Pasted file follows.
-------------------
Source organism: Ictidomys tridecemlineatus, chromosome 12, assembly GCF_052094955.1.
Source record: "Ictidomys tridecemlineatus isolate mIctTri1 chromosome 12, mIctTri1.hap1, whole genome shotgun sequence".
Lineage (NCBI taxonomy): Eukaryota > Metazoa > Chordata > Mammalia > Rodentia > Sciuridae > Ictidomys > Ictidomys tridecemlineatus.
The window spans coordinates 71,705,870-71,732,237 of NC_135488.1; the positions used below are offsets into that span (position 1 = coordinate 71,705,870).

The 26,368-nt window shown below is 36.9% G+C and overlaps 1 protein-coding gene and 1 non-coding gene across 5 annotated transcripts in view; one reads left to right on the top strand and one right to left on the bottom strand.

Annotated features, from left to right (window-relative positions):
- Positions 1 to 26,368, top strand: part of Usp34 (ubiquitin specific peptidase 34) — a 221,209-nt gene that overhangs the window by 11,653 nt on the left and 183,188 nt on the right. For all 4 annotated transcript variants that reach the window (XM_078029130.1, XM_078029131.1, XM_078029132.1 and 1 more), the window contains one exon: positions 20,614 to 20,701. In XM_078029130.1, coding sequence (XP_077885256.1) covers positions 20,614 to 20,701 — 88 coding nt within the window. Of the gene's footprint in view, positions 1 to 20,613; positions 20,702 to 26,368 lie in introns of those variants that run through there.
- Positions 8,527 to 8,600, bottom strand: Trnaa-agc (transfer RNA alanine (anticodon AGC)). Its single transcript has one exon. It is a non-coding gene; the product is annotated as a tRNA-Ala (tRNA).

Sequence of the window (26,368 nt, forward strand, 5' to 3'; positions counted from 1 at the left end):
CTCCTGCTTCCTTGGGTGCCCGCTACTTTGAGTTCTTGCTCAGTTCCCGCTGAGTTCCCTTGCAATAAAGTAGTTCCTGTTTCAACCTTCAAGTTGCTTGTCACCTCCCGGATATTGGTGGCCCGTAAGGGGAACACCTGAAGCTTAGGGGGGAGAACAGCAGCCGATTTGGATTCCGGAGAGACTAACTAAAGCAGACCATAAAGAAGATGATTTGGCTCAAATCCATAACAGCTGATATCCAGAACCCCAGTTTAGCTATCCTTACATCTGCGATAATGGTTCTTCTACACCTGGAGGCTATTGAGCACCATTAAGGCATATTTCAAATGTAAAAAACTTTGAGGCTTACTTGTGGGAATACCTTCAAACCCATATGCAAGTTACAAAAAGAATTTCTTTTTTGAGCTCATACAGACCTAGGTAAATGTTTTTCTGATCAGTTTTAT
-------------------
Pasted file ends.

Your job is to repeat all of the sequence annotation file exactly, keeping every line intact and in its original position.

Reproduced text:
Source organism: Ictidomys tridecemlineatus, chromosome 12, assembly GCF_052094955.1.
Source record: "Ictidomys tridecemlineatus isolate mIctTri1 chromosome 12, mIctTri1.hap1, whole genome shotgun sequence".
Lineage (NCBI taxonomy): Eukaryota > Metazoa > Chordata > Mammalia > Rodentia > Sciuridae > Ictidomys > Ictidomys tridecemlineatus.
The window spans coordinates 71,705,870-71,732,237 of NC_135488.1; the positions used below are offsets into that span (position 1 = coordinate 71,705,870).

The 26,368-nt window shown below is 36.9% G+C and overlaps 1 protein-coding gene and 1 non-coding gene across 5 annotated transcripts in view; one reads left to right on the top strand and one right to left on the bottom strand.

Annotated features, from left to right (window-relative positions):
- Positions 1 to 26,368, top strand: part of Usp34 (ubiquitin specific peptidase 34) — a 221,209-nt gene that overhangs the window by 11,653 nt on the left and 183,188 nt on the right. For all 4 annotated transcript variants that reach the window (XM_078029130.1, XM_078029131.1, XM_078029132.1 and 1 more), the window contains one exon: positions 20,614 to 20,701. In XM_078029130.1, coding sequence (XP_077885256.1) covers positions 20,614 to 20,701 — 88 coding nt within the window. Of the gene's footprint in view, positions 1 to 20,613; positions 20,702 to 26,368 lie in introns of those variants that run through there.
- Positions 8,527 to 8,600, bottom strand: Trnaa-agc (transfer RNA alanine (anticodon AGC)). Its single transcript has one exon. It is a non-coding gene; the product is annotated as a tRNA-Ala (tRNA).

Sequence of the window (26,368 nt, forward strand, 5' to 3'; positions counted from 1 at the left end):
CTCCTGCTTCCTTGGGTGCCCGCTACTTTGAGTTCTTGCTCAGTTCCCGCTGAGTTCCCTTGCAATAAAGTAGTTCCTGTTTCAACCTTCAAGTTGCTTGTCACCTCCCGGATATTGGTGGCCCGTAAGGGGAACACCTGAAGCTTAGGGGGGAGAACAGCAGCCGATTTGGATTCCGGAGAGACTAACTAAAGCAGACCATAAAGAAGATGATTTGGCTCAAATCCATAACAGCTGATATCCAGAACCCCAGTTTAGCTATCCTTACATCTGCGATAATGGTTCTTCTACACCTGGAGGCTATTGAGCACCATTAAGGCATATTTCAAATGTAAAAAACTTTGAGGCTTACTTGTGGGAATACCTTCAAACCCATATGCAAGTTACAAAAAGAATTTCTTTTTTGAGCTCATACAGACCTAGGTAAATGTTTTTCTGATCAGTTTTAT